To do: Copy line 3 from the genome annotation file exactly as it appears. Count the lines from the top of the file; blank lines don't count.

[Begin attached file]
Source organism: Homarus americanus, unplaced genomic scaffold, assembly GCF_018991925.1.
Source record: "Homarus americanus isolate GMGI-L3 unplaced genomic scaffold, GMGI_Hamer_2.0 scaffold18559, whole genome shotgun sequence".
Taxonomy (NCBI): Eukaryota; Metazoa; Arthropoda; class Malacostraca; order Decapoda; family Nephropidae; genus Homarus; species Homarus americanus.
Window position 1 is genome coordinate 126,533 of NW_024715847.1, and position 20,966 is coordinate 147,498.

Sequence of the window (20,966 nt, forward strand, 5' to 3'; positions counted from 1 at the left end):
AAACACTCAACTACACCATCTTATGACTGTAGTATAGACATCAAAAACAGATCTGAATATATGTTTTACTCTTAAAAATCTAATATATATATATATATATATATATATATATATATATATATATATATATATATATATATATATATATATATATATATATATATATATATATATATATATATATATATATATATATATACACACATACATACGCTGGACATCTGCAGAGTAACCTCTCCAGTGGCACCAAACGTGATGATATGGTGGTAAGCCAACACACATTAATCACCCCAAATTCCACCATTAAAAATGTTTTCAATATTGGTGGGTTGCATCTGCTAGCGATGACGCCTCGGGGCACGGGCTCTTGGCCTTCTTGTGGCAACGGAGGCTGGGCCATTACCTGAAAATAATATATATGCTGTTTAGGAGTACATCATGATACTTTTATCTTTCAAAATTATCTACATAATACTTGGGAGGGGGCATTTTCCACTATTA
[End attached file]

Taxonomy (NCBI): Eukaryota; Metazoa; Arthropoda; class Malacostraca; order Decapoda; family Nephropidae; genus Homarus; species Homarus americanus.